There is no denying that candy and celebrations go hand-in-hand and Christmas is no exception. What is Christmas without candy canes? Candy plays an essential role in the festive weeks between Thanksgiving and the New Year, making Christmas the third biggest holiday for candy sales.
Candy canes, chocolate Santas, Hershey Kisses and ribbon candy all signify winter celebrations and add a sweet touch to holiday parties. For just this one holiday, the United States produces 1.76 billion candy canes each year.11 Beyond simply eating and enjoying, candy is used in countless recipes and crafts during the Christmas season, whether it’s in a recipe for a cookie exchange or to keep the kids busy decorating a gingerbread house. Candy as a gift – either as a stocking stuffer or in a gift swap – is also extremely popular, especially with the prevalence of higher-end chocolates like Lindt and Ghirardelli.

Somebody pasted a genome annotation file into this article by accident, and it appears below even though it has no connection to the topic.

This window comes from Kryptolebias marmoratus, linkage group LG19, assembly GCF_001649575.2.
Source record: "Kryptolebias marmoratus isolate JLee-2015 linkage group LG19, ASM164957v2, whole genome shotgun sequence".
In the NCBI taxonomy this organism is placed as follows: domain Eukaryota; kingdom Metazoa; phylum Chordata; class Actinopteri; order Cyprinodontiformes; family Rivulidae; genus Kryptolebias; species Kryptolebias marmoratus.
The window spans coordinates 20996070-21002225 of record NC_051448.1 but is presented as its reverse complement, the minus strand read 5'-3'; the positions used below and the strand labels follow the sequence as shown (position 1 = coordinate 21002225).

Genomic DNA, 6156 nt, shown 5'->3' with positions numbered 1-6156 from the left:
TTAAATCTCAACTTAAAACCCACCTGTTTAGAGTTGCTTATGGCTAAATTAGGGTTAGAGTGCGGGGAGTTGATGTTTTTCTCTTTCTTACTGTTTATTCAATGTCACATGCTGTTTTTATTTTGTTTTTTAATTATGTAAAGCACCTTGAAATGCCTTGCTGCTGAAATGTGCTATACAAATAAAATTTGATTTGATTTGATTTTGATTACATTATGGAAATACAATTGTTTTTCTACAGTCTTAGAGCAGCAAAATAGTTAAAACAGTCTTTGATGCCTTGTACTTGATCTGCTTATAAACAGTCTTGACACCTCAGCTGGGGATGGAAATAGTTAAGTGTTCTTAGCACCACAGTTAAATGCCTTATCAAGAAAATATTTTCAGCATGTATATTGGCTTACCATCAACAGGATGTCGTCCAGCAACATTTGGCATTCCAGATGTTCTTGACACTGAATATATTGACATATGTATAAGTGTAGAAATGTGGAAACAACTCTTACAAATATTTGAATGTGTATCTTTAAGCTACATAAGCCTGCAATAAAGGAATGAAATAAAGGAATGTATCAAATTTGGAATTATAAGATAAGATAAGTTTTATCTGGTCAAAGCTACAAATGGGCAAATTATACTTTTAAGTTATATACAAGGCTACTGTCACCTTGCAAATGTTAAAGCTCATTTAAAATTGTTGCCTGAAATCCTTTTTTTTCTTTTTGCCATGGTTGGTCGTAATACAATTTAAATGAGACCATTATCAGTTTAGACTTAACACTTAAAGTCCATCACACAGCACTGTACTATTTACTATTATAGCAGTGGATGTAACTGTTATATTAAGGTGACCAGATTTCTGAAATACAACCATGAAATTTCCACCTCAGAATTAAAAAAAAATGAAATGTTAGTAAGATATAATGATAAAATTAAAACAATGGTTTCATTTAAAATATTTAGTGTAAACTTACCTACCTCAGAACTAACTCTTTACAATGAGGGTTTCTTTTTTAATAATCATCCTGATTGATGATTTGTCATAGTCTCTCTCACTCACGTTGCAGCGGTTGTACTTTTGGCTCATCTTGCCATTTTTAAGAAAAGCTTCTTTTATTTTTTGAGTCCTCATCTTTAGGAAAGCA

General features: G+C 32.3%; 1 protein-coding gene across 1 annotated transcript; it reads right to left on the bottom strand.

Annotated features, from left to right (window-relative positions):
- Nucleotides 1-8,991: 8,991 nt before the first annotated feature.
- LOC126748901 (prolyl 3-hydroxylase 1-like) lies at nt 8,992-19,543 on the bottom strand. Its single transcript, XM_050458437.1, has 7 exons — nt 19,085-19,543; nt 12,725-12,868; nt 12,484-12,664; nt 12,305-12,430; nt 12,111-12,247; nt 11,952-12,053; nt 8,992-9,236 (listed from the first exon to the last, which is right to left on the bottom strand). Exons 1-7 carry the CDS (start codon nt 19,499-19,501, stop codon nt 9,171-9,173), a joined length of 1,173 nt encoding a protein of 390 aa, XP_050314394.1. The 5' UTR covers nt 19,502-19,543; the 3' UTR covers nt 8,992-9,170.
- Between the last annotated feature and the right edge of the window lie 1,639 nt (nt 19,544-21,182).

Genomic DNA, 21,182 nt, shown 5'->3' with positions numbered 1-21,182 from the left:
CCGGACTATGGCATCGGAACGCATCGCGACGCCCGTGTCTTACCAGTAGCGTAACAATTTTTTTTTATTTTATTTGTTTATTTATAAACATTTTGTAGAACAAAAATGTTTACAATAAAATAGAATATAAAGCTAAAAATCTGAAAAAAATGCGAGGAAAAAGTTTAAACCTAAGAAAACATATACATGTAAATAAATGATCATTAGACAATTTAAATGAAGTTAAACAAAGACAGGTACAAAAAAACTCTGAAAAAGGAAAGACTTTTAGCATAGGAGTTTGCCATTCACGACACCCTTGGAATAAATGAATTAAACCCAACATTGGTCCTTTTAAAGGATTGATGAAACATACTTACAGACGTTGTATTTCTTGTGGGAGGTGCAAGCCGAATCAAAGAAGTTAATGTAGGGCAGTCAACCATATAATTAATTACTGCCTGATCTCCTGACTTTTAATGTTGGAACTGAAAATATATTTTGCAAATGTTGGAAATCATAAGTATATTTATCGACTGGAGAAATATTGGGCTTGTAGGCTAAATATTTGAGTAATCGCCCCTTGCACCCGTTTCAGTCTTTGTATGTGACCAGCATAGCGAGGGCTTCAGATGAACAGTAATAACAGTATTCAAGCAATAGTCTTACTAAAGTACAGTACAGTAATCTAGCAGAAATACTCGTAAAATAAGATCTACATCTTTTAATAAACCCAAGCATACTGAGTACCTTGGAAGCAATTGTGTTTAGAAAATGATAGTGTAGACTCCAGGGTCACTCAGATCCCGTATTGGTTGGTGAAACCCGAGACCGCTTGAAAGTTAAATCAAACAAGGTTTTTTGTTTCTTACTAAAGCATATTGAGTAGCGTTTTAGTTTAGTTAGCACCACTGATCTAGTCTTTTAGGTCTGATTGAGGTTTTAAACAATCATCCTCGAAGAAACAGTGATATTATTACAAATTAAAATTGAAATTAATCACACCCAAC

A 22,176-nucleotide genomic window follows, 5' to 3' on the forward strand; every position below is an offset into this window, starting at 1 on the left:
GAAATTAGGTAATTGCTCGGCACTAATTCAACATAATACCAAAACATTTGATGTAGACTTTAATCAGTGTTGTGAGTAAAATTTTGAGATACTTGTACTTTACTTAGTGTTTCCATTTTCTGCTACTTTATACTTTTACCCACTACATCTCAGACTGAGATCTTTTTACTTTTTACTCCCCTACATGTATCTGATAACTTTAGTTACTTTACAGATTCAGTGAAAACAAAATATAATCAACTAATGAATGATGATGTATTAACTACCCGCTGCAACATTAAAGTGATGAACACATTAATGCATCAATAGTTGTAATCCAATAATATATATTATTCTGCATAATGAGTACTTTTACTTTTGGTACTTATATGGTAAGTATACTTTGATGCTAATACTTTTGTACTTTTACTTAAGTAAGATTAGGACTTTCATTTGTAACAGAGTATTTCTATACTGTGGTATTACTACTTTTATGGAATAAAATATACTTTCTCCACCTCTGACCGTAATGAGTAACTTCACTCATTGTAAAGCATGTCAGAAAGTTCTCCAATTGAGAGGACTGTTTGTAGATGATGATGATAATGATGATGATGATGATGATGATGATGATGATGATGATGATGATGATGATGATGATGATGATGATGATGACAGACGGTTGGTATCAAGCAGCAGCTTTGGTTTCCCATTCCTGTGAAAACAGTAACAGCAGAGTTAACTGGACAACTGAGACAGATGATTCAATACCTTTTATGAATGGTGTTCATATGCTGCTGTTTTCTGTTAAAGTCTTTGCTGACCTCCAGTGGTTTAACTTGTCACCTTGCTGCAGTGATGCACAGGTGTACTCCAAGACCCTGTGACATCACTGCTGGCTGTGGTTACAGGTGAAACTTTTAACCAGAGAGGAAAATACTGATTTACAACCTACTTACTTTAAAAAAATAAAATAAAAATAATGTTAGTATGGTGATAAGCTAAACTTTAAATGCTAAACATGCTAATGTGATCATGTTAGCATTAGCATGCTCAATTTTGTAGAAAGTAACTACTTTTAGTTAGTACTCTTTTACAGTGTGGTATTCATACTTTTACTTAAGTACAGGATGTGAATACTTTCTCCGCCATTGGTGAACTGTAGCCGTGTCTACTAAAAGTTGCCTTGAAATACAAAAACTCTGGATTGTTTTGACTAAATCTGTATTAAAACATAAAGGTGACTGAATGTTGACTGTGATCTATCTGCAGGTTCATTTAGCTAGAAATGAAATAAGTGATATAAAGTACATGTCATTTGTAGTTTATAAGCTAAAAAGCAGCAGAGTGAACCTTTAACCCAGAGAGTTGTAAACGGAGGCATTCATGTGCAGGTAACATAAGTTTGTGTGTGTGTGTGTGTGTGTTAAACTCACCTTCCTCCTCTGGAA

Here’s a few impressive stats that illustrate the impact that candy has on Christmas and the winter holidays:
- 51% of overall candy consumers purchase seasonal or holiday candy. (Supermarket News)
- The United States produces 1.76 billion candy canes each year. (Historychannel.com)
- The Natl. Confectioner’s Association polled 1,000 adults and 89% said candy played a role in their holiday by:
- Placing candy in a bowl: 72%
- Giving/receiving a box of chocolates: 70%
- Giving/receiving a holiday stocking filled with goodies: 63%
- Creating a gingerbread house: 19% (National Confectioners Association)
- More than 150 million chocolate Santas will be made for the winter holiday season. (National Confectioners Association)
- 28% of people buy candy for holiday entertaining. (Supermarket News)
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